Your Marine Corps

This teen lost nearly 200 pounds to join the Marine Corps

Gabriel Ramirez’s high school classmates viewed him as “Meatball.”

But not Staff Sgt. Anna Rodrigues. She saw a future Marine.

Now, Ramirez is about to head off to Marine Corps Recruit Depot San Diego to start recruit training. However, it took a lot of effort for Ramirez to get to this point — including losing 186 pounds to fulfill his childhood dream of becoming a Marine.

Ramirez and Rodrigues first met when Ramirez was a sophomore at Rancho Buena Vista High School — and weighed over 350 pounds. She visited one of his classes to discuss the Marine Corps and her personal story of joining the service. Afterwards, she approached Ramirez about possibly joining the service.

“She looked at me, not at my weight,” Ramirez said, according to a Marine Corps news release. “She told me ‘It’s all up to you if you want it,’ and from there I got her card.”

Even so, Ramirez struggled dealing with motivation his junior year of high school, especially after people he knew cast doubt on whether it was possible to join the military. Even other branches of the military were skeptical and told him it wasn’t in the cards for him, the news release said.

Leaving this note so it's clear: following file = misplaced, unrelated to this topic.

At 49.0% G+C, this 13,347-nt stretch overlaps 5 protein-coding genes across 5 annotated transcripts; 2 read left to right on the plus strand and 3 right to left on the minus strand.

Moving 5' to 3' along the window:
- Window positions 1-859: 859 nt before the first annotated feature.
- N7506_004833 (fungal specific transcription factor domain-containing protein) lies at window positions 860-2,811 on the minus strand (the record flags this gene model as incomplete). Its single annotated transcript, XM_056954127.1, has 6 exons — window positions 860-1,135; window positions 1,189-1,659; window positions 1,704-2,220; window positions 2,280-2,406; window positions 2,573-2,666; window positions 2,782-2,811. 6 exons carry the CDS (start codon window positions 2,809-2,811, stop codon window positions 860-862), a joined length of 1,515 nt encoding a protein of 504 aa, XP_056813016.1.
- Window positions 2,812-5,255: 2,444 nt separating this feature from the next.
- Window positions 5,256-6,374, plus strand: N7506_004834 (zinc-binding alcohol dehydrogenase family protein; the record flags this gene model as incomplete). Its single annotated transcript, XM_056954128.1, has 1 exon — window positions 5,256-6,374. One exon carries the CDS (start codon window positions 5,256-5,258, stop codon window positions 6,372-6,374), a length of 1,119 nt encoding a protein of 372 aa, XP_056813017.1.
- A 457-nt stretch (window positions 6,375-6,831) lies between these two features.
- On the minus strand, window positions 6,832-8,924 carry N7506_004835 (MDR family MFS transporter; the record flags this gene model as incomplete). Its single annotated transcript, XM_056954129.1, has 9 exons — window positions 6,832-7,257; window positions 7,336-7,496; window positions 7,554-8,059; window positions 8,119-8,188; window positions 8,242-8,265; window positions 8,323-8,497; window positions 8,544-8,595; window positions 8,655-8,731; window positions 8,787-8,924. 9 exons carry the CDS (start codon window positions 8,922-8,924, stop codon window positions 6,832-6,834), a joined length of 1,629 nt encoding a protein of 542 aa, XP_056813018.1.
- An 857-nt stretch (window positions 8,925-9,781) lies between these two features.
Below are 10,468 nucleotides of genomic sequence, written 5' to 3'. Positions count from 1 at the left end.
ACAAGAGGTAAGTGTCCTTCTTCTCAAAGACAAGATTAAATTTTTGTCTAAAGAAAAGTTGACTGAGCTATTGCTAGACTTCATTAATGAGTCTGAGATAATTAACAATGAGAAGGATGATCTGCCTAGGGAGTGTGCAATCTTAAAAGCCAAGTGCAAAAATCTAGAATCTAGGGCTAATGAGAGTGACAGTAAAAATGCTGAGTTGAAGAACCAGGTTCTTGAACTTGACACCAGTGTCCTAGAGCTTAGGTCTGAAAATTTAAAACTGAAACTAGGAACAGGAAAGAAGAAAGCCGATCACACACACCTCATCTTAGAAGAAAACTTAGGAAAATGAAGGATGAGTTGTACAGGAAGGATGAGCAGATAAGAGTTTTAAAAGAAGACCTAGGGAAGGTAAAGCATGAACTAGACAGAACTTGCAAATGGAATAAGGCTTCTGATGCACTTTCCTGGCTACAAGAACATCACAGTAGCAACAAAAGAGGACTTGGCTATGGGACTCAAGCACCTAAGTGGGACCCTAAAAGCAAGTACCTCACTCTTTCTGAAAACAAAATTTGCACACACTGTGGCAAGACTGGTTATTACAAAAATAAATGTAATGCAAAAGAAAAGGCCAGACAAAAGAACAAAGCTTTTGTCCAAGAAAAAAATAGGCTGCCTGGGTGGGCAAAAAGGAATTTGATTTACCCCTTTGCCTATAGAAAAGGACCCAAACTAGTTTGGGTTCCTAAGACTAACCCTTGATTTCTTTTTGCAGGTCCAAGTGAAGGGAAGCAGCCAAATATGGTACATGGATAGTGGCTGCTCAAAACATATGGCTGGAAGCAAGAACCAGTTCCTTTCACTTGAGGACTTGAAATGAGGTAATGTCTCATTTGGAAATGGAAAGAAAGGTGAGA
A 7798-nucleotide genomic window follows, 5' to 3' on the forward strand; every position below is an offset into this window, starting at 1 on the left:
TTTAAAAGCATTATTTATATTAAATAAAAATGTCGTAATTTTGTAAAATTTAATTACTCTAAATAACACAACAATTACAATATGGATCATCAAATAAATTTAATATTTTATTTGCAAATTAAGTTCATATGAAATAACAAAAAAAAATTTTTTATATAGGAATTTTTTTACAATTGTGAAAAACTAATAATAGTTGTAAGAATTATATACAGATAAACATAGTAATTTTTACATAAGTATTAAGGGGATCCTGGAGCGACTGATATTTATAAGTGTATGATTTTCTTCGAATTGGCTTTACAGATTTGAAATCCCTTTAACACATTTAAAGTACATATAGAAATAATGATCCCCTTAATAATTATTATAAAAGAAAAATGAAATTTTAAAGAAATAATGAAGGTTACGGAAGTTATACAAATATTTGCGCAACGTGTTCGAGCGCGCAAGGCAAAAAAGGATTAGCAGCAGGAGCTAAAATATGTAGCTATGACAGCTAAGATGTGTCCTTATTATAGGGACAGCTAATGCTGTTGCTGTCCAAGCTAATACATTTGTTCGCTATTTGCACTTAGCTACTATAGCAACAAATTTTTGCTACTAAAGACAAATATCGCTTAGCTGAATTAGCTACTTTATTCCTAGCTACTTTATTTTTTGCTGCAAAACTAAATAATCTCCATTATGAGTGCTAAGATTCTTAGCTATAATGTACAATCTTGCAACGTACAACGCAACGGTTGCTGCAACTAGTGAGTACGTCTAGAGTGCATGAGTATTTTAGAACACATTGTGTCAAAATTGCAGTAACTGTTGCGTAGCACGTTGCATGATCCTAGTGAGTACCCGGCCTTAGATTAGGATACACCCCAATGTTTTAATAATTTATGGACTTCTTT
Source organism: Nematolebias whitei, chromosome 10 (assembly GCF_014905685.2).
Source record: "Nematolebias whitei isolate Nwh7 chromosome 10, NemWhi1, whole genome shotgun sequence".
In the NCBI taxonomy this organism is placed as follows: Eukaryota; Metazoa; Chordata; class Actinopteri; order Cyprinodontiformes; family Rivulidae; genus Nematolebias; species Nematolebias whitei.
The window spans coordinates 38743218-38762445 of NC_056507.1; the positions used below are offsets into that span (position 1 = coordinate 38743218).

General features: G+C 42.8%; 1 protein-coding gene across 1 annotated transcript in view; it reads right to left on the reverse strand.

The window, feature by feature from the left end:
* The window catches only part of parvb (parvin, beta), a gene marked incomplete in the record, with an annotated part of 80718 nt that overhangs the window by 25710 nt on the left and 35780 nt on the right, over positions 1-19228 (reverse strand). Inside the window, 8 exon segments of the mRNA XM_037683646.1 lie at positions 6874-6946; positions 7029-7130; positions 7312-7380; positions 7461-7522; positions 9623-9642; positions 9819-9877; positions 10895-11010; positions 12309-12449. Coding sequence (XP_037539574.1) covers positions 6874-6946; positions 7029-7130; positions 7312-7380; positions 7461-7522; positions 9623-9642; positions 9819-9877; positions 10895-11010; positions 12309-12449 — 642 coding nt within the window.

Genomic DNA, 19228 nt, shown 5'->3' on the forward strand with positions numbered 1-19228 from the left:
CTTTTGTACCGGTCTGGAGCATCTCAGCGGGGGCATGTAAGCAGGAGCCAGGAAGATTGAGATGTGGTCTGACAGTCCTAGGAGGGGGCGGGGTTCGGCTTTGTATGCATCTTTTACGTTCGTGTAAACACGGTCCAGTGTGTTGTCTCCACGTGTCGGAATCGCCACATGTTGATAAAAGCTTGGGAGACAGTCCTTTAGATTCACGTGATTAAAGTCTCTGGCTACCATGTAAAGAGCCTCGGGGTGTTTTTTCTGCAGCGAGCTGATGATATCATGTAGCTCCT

But he continued to remain in contact with Rodriguez and also stopped by Recruiting Sub-Station Oceanside to start his fitness journey.

“I did my first workout with them and it killed me,” Ramirez said. “I ran a 26-minute mile and a half, I couldn’t do any pull-ups, and I couldn’t even do 20 crunches. But, they always encouraged me, motivated me, and pushed me.”

After making some improvements, Ramirez was burdened with some frustrations because he needed to boost his ASVAB score as well. He stopped training and regained the weight he had shed, and even questioned why Rodrigues was “wasting” her time on him.

“She called me and asked, ‘What happened? I thought you wanted it,’” said Ramirez. “I asked her, ‘Why are you wasting your time on me?’”

But Rodrigues provided Ramirez support, and said she recognized his potential — allowing Ramirez to get back on track.

He also joined the wrestling team whose coach was a Marine veteran. The coach helped Ramirez stay motivated, but only for a short time since he left not long after Ramirez joined the team.

Ramirez ultimately quit the team, but kept working toward his goals. Additionally, Rodrigues regularly called and texted him to offer him the encouragement he needed to boost his confidence.

“She showed up at my house one day out of the blue,” said Ramirez. “She really put me in check that day. She told me to stop doubting myself and just put my mind to what I want to accomplish. I was the only one that could make this happen for me. No one could do it for me.”

After years of work, Ramirez slimmed down to accomplish his dreams, and Stars and Stripes reports he has enlisted for an infantry job.

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